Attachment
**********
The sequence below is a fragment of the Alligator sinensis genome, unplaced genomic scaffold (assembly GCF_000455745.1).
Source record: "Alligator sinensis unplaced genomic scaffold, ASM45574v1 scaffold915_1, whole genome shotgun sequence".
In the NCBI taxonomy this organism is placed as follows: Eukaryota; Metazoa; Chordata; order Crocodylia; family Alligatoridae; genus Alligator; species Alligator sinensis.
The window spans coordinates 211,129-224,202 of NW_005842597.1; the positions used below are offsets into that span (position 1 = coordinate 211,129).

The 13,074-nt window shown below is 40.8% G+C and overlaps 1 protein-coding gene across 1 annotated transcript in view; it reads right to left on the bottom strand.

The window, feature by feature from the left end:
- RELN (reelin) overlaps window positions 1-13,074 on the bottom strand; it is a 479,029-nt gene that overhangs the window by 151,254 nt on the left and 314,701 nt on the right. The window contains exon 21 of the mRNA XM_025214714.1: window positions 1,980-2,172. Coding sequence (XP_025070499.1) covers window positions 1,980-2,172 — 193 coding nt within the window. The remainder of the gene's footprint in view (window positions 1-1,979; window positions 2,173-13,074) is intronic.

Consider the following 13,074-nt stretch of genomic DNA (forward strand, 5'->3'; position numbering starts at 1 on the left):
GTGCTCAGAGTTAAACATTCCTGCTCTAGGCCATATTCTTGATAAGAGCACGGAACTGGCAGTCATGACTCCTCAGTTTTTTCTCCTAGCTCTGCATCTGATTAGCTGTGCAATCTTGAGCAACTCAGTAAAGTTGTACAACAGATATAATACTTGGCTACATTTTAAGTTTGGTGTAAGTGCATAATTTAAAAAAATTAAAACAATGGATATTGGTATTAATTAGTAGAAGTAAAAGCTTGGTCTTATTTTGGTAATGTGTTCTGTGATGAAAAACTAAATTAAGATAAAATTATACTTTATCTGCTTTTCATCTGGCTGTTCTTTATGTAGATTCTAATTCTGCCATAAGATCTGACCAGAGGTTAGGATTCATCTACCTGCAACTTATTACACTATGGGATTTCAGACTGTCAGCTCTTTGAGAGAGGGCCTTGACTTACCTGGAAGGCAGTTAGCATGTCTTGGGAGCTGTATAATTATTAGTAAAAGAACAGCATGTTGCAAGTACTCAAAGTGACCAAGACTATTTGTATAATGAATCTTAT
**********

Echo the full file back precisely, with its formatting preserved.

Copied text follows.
The sequence below is a fragment of the Alligator sinensis genome, unplaced genomic scaffold (assembly GCF_000455745.1).
Source record: "Alligator sinensis unplaced genomic scaffold, ASM45574v1 scaffold915_1, whole genome shotgun sequence".
In the NCBI taxonomy this organism is placed as follows: Eukaryota; Metazoa; Chordata; order Crocodylia; family Alligatoridae; genus Alligator; species Alligator sinensis.
The window spans coordinates 211,129-224,202 of NW_005842597.1; the positions used below are offsets into that span (position 1 = coordinate 211,129).

The 13,074-nt window shown below is 40.8% G+C and overlaps 1 protein-coding gene across 1 annotated transcript in view; it reads right to left on the bottom strand.

The window, feature by feature from the left end:
- RELN (reelin) overlaps window positions 1-13,074 on the bottom strand; it is a 479,029-nt gene that overhangs the window by 151,254 nt on the left and 314,701 nt on the right. The window contains exon 21 of the mRNA XM_025214714.1: window positions 1,980-2,172. Coding sequence (XP_025070499.1) covers window positions 1,980-2,172 — 193 coding nt within the window. The remainder of the gene's footprint in view (window positions 1-1,979; window positions 2,173-13,074) is intronic.

Consider the following 13,074-nt stretch of genomic DNA (forward strand, 5'->3'; position numbering starts at 1 on the left):
GTGCTCAGAGTTAAACATTCCTGCTCTAGGCCATATTCTTGATAAGAGCACGGAACTGGCAGTCATGACTCCTCAGTTTTTTCTCCTAGCTCTGCATCTGATTAGCTGTGCAATCTTGAGCAACTCAGTAAAGTTGTACAACAGATATAATACTTGGCTACATTTTAAGTTTGGTGTAAGTGCATAATTTAAAAAAATTAAAACAATGGATATTGGTATTAATTAGTAGAAGTAAAAGCTTGGTCTTATTTTGGTAATGTGTTCTGTGATGAAAAACTAAATTAAGATAAAATTATACTTTATCTGCTTTTCATCTGGCTGTTCTTTATGTAGATTCTAATTCTGCCATAAGATCTGACCAGAGGTTAGGATTCATCTACCTGCAACTTATTACACTATGGGATTTCAGACTGTCAGCTCTTTGAGAGAGGGCCTTGACTTACCTGGAAGGCAGTTAGCATGTCTTGGGAGCTGTATAATTATTAGTAAAAGAACAGCATGTTGCAAGTACTCAAAGTGACCAAGACTATTTGTATAATGAATCTTAT